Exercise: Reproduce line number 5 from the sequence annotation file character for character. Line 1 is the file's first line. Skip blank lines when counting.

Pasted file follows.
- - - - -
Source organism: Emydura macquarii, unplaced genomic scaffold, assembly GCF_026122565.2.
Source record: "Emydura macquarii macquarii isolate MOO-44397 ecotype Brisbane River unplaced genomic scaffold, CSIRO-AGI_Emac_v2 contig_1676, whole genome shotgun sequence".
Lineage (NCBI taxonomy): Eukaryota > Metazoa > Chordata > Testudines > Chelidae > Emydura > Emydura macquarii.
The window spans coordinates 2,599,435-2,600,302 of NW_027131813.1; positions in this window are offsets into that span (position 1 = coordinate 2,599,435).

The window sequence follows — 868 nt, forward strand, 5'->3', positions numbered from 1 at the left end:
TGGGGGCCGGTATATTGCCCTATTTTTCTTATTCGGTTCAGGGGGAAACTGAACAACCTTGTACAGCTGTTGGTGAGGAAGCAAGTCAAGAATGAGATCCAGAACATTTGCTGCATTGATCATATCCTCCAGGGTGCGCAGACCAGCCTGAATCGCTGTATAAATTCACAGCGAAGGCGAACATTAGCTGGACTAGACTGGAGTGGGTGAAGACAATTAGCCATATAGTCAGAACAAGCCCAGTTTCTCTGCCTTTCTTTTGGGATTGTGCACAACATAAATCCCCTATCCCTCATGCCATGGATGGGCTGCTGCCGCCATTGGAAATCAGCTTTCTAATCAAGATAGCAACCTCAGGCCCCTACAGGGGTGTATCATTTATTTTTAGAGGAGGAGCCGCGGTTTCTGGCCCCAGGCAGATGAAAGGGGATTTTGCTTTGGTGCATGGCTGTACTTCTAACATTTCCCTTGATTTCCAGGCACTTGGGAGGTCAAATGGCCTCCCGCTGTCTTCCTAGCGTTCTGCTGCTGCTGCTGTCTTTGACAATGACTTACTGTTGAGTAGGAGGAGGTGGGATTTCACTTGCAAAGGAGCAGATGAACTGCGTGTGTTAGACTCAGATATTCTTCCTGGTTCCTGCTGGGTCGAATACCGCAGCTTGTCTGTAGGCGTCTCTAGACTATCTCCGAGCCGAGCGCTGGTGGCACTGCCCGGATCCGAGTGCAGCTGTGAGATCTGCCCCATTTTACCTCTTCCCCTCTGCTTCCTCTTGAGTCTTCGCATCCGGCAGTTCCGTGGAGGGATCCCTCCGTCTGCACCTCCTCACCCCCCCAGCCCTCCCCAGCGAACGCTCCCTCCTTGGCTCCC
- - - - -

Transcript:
The window sequence follows — 868 nt, forward strand, 5'->3', positions numbered from 1 at the left end: